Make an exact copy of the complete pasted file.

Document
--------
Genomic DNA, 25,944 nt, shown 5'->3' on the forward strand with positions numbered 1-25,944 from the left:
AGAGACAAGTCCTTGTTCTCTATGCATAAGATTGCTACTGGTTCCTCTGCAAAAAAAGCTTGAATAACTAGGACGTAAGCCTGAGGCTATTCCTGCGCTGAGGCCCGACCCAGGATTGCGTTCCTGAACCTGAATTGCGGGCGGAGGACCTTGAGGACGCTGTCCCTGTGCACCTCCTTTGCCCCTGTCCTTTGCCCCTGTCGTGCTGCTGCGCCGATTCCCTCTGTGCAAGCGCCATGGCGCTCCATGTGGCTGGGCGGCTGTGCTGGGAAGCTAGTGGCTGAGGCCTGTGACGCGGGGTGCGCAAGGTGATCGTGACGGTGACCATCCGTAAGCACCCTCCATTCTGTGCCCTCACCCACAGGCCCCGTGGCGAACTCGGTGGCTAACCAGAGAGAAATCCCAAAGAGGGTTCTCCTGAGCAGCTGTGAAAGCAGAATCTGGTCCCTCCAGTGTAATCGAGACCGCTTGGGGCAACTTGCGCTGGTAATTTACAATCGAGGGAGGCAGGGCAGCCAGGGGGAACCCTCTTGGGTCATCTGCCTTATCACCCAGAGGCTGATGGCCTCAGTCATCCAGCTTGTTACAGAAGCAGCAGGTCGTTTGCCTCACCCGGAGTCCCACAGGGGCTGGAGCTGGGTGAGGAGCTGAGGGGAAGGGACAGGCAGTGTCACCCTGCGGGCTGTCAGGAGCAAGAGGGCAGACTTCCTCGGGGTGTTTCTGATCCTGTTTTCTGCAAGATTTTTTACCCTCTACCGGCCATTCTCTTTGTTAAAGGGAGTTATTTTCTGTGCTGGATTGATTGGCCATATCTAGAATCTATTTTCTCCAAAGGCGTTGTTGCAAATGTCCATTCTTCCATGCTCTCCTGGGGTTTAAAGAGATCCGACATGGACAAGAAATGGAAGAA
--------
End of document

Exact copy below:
Genomic DNA, 25,944 nt, shown 5'->3' on the forward strand with positions numbered 1-25,944 from the left:
AGAGACAAGTCCTTGTTCTCTATGCATAAGATTGCTACTGGTTCCTCTGCAAAAAAAGCTTGAATAACTAGGACGTAAGCCTGAGGCTATTCCTGCGCTGAGGCCCGACCCAGGATTGCGTTCCTGAACCTGAATTGCGGGCGGAGGACCTTGAGGACGCTGTCCCTGTGCACCTCCTTTGCCCCTGTCCTTTGCCCCTGTCGTGCTGCTGCGCCGATTCCCTCTGTGCAAGCGCCATGGCGCTCCATGTGGCTGGGCGGCTGTGCTGGGAAGCTAGTGGCTGAGGCCTGTGACGCGGGGTGCGCAAGGTGATCGTGACGGTGACCATCCGTAAGCACCCTCCATTCTGTGCCCTCACCCACAGGCCCCGTGGCGAACTCGGTGGCTAACCAGAGAGAAATCCCAAAGAGGGTTCTCCTGAGCAGCTGTGAAAGCAGAATCTGGTCCCTCCAGTGTAATCGAGACCGCTTGGGGCAACTTGCGCTGGTAATTTACAATCGAGGGAGGCAGGGCAGCCAGGGGGAACCCTCTTGGGTCATCTGCCTTATCACCCAGAGGCTGATGGCCTCAGTCATCCAGCTTGTTACAGAAGCAGCAGGTCGTTTGCCTCACCCGGAGTCCCACAGGGGCTGGAGCTGGGTGAGGAGCTGAGGGGAAGGGACAGGCAGTGTCACCCTGCGGGCTGTCAGGAGCAAGAGGGCAGACTTCCTCGGGGTGTTTCTGATCCTGTTTTCTGCAAGATTTTTTACCCTCTACCGGCCATTCTCTTTGTTAAAGGGAGTTATTTTCTGTGCTGGATTGATTGGCCATATCTAGAATCTATTTTCTCCAAAGGCGTTGTTGCAAATGTCCATTCTTCCATGCTCTCCTGGGGTTTAAAGAGATCCGACATGGACAAGAAATGGAAGAA